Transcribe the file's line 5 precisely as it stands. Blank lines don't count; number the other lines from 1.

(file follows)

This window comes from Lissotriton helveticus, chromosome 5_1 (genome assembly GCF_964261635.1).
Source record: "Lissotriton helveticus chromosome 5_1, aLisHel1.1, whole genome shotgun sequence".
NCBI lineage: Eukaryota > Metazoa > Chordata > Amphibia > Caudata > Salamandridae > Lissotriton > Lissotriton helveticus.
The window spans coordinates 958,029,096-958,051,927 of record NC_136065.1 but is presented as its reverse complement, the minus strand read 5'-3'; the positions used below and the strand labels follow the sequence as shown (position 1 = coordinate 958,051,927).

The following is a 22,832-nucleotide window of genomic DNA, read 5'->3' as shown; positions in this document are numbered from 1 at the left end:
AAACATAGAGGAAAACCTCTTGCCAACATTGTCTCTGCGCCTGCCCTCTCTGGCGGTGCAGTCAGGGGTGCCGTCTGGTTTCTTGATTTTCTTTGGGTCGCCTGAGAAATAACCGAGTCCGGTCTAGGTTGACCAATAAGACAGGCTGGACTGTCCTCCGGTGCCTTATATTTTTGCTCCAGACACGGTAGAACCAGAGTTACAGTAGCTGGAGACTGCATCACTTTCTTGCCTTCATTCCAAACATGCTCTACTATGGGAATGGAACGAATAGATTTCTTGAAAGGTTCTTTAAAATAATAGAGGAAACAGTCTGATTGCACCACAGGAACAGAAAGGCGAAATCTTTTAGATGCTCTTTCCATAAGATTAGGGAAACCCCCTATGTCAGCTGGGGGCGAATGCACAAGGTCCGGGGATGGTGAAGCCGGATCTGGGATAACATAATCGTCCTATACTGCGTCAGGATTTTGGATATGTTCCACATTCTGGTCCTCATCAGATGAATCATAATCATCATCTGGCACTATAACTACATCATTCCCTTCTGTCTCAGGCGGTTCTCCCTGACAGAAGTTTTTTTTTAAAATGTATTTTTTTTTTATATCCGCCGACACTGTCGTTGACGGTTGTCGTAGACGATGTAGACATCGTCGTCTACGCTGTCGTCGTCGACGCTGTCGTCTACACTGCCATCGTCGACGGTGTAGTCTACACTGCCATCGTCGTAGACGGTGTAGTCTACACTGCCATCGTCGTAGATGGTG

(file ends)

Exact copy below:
The following is a 22,832-nucleotide window of genomic DNA, read 5'->3' as shown; positions in this document are numbered from 1 at the left end: